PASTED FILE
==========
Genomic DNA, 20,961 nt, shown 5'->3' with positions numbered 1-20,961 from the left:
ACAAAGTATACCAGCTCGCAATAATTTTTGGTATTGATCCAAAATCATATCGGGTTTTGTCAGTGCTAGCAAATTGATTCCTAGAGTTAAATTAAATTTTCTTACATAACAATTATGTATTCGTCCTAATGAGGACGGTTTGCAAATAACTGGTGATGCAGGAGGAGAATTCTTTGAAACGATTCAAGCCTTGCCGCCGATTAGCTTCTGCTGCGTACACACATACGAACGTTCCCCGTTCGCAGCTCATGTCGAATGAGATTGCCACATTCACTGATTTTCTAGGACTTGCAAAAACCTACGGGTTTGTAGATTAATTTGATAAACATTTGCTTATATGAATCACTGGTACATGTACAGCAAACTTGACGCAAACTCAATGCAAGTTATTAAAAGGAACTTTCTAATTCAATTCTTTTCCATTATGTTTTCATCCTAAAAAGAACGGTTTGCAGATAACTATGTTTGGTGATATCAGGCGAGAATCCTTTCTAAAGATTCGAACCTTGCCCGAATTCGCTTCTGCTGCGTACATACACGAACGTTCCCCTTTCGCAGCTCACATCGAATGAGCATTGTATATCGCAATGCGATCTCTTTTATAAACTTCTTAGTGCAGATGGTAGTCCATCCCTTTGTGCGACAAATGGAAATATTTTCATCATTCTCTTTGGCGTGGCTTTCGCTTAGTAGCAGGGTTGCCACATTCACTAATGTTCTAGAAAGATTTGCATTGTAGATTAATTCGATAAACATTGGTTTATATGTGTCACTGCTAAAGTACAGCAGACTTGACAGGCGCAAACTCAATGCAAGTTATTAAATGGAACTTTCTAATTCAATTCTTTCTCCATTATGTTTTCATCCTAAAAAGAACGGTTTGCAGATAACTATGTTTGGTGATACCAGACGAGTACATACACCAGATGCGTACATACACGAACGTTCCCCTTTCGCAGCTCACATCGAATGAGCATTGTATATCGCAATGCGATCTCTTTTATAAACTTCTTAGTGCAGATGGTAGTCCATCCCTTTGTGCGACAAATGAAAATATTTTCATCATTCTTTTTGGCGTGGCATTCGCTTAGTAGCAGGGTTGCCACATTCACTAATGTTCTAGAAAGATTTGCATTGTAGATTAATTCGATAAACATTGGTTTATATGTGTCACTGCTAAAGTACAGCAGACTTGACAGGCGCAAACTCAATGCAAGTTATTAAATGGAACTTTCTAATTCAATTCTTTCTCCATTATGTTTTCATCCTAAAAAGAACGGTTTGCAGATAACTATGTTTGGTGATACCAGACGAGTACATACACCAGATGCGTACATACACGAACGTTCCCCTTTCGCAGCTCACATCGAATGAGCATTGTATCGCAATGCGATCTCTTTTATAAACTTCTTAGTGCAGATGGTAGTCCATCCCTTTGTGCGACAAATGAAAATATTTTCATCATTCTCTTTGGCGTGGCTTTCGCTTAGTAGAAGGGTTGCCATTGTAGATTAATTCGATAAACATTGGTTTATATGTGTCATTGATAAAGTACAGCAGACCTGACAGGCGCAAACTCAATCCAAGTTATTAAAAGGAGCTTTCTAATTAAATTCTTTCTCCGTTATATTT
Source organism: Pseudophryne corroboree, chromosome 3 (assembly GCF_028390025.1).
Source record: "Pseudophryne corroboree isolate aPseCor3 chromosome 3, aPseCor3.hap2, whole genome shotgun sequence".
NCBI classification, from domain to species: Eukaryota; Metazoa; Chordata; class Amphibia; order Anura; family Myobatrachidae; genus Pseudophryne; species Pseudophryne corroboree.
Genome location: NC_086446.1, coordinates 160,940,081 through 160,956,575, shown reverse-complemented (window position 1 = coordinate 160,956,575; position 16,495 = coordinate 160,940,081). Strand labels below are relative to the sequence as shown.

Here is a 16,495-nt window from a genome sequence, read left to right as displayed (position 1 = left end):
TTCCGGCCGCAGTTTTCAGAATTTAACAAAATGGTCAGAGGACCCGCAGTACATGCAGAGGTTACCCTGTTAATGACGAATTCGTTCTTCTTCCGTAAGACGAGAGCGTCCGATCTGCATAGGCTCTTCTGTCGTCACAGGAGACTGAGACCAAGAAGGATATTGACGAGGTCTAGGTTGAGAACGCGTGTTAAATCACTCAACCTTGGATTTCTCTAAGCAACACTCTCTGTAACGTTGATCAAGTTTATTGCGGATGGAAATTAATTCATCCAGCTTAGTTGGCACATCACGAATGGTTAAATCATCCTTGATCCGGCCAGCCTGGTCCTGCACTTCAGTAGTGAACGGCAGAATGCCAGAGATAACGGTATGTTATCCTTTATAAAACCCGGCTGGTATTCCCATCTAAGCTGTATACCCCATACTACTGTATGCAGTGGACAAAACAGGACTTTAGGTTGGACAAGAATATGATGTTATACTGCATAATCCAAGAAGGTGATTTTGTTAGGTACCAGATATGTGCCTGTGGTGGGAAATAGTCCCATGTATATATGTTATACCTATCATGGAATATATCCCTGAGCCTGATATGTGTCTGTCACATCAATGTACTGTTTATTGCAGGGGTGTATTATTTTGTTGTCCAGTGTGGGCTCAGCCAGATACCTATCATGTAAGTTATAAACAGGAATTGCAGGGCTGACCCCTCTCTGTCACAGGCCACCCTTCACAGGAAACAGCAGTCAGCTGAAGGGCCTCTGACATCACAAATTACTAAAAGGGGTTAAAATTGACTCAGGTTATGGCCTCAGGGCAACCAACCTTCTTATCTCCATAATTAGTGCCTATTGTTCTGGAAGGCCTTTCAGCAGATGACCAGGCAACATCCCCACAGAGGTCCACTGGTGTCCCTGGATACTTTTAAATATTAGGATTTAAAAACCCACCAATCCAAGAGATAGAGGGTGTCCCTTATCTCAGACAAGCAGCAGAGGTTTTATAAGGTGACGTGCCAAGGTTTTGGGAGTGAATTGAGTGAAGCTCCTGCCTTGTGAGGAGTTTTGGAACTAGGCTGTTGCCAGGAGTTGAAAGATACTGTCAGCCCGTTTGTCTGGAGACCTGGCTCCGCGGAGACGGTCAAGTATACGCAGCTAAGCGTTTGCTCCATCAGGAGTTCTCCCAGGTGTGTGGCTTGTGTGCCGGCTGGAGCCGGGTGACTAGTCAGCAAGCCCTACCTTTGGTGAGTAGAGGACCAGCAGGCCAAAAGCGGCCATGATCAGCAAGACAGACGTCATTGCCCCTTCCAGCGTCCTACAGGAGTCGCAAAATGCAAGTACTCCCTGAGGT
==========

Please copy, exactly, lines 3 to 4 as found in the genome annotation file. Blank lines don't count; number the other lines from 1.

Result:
Source organism: Pseudophryne corroboree, chromosome 3 (assembly GCF_028390025.1).
Source record: "Pseudophryne corroboree isolate aPseCor3 chromosome 3, aPseCor3.hap2, whole genome shotgun sequence".